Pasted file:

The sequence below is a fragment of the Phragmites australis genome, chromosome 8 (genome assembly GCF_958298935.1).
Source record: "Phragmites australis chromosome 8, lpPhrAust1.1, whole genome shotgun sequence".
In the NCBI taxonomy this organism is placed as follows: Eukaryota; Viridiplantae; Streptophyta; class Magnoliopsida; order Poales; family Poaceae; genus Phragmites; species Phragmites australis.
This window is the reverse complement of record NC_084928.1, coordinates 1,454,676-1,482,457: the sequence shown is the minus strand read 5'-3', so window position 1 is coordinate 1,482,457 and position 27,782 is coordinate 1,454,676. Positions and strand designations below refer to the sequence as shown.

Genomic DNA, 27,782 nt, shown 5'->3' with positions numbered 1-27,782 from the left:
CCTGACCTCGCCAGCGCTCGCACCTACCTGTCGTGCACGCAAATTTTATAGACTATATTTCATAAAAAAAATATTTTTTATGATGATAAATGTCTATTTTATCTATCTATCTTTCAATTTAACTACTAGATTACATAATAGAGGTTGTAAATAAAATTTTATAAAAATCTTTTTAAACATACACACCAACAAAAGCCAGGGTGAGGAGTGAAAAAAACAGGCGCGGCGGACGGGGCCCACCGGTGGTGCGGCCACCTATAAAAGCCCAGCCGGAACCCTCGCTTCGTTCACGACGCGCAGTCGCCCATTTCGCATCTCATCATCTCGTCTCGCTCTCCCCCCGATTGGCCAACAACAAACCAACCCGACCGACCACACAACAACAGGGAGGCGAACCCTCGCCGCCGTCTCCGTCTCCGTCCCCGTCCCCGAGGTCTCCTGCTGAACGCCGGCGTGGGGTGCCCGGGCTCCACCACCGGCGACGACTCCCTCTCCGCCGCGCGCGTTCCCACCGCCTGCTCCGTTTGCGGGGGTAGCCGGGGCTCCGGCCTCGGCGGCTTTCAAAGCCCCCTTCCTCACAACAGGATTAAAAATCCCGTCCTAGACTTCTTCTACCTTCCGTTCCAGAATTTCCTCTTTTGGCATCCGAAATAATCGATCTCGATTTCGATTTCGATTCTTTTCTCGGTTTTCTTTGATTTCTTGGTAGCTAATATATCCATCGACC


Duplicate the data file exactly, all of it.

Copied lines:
The sequence below is a fragment of the Phragmites australis genome, chromosome 8 (genome assembly GCF_958298935.1).
Source record: "Phragmites australis chromosome 8, lpPhrAust1.1, whole genome shotgun sequence".
In the NCBI taxonomy this organism is placed as follows: Eukaryota; Viridiplantae; Streptophyta; class Magnoliopsida; order Poales; family Poaceae; genus Phragmites; species Phragmites australis.
This window is the reverse complement of record NC_084928.1, coordinates 1,454,676-1,482,457: the sequence shown is the minus strand read 5'-3', so window position 1 is coordinate 1,482,457 and position 27,782 is coordinate 1,454,676. Positions and strand designations below refer to the sequence as shown.

Genomic DNA, 27,782 nt, shown 5'->3' with positions numbered 1-27,782 from the left:
CCTGACCTCGCCAGCGCTCGCACCTACCTGTCGTGCACGCAAATTTTATAGACTATATTTCATAAAAAAAATATTTTTTATGATGATAAATGTCTATTTTATCTATCTATCTTTCAATTTAACTACTAGATTACATAATAGAGGTTGTAAATAAAATTTTATAAAAATCTTTTTAAACATACACACCAACAAAAGCCAGGGTGAGGAGTGAAAAAAACAGGCGCGGCGGACGGGGCCCACCGGTGGTGCGGCCACCTATAAAAGCCCAGCCGGAACCCTCGCTTCGTTCACGACGCGCAGTCGCCCATTTCGCATCTCATCATCTCGTCTCGCTCTCCCCCCGATTGGCCAACAACAAACCAACCCGACCGACCACACAACAACAGGGAGGCGAACCCTCGCCGCCGTCTCCGTCTCCGTCCCCGTCCCCGAGGTCTCCTGCTGAACGCCGGCGTGGGGTGCCCGGGCTCCACCACCGGCGACGACTCCCTCTCCGCCGCGCGCGTTCCCACCGCCTGCTCCGTTTGCGGGGGTAGCCGGGGCTCCGGCCTCGGCGGCTTTCAAAGCCCCCTTCCTCACAACAGGATTAAAAATCCCGTCCTAGACTTCTTCTACCTTCCGTTCCAGAATTTCCTCTTTTGGCATCCGAAATAATCGATCTCGATTTCGATTTCGATTCTTTTCTCGGTTTTCTTTGATTTCTTGGTAGCTAATATATCCATCGACC